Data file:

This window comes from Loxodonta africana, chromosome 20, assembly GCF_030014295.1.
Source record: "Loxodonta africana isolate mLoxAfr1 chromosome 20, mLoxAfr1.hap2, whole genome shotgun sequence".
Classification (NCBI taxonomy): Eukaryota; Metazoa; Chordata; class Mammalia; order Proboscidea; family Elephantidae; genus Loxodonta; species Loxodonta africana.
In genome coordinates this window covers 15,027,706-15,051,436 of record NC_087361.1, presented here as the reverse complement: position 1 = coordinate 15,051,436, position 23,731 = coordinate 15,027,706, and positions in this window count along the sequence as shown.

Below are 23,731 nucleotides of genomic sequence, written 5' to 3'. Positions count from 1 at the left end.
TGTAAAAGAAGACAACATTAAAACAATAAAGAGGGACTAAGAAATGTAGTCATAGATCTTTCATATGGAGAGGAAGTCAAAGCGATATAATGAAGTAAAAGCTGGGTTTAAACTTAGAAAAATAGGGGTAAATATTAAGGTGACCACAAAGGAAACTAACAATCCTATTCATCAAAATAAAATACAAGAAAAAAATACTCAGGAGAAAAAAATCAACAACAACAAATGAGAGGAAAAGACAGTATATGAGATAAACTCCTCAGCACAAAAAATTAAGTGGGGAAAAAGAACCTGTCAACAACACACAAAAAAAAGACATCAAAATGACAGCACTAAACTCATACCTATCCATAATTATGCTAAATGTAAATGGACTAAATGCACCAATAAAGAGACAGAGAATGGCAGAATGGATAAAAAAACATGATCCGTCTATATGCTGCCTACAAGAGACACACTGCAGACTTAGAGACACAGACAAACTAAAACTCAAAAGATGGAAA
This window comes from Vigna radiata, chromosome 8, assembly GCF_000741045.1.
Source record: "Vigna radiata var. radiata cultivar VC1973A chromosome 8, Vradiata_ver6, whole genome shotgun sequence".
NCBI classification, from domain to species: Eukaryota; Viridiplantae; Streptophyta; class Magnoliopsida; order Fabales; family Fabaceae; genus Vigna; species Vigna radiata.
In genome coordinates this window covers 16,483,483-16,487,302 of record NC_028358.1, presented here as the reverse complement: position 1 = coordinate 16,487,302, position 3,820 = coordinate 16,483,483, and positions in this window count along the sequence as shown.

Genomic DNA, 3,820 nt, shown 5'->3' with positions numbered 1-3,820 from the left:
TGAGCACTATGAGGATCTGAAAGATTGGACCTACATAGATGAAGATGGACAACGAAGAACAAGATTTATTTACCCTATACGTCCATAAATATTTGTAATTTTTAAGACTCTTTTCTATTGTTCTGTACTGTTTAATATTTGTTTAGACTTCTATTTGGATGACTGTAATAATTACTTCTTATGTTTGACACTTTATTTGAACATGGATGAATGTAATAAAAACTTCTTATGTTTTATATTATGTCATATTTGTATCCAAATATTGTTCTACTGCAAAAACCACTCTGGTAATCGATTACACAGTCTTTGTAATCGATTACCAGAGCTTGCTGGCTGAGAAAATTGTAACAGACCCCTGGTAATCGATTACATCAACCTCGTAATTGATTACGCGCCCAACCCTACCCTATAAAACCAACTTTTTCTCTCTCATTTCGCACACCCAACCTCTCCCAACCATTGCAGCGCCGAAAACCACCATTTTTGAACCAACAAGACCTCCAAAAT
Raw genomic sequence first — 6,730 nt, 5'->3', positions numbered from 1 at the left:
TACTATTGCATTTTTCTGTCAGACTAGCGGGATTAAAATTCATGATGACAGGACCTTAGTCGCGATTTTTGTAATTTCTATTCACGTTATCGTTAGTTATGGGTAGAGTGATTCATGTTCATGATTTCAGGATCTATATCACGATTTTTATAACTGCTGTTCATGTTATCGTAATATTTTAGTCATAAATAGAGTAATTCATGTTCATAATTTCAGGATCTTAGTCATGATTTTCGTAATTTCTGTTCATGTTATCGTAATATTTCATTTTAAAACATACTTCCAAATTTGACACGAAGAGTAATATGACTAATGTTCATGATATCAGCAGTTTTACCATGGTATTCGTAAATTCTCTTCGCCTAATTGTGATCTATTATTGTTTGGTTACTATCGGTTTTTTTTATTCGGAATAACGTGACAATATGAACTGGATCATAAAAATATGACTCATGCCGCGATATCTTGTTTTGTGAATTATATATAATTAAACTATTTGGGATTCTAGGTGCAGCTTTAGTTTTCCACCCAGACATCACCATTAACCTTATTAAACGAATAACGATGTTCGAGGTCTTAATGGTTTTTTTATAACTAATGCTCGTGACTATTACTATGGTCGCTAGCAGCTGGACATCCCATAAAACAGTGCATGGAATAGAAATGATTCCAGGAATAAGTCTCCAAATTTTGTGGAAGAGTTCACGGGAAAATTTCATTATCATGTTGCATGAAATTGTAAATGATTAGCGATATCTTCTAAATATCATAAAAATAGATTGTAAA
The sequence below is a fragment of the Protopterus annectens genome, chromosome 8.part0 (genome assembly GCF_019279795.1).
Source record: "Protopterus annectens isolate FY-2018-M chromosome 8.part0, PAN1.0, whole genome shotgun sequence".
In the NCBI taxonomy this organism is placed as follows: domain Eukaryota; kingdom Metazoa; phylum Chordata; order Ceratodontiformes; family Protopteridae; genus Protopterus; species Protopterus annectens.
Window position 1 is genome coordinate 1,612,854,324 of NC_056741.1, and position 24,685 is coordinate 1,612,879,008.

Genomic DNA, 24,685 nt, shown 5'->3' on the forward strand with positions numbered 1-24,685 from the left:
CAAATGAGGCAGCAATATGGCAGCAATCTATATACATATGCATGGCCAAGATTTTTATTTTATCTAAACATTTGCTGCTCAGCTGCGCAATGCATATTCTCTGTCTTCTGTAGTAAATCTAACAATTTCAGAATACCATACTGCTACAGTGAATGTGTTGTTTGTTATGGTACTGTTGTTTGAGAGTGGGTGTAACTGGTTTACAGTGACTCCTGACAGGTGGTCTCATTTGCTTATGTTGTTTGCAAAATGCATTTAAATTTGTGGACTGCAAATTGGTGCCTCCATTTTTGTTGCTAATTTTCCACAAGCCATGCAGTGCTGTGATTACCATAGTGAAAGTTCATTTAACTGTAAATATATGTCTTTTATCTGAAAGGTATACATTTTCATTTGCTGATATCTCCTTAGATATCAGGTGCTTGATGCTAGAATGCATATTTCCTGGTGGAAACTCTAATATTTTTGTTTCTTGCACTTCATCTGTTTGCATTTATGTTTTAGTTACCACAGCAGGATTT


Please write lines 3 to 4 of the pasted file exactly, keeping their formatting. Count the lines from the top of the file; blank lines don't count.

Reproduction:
Classification (NCBI taxonomy): Eukaryota; Metazoa; Chordata; class Mammalia; order Proboscidea; family Elephantidae; genus Loxodonta; species Loxodonta africana.
In genome coordinates this window covers 15,027,706-15,051,436 of record NC_087361.1, presented here as the reverse complement: position 1 = coordinate 15,051,436, position 23,731 = coordinate 15,027,706, and positions in this window count along the sequence as shown.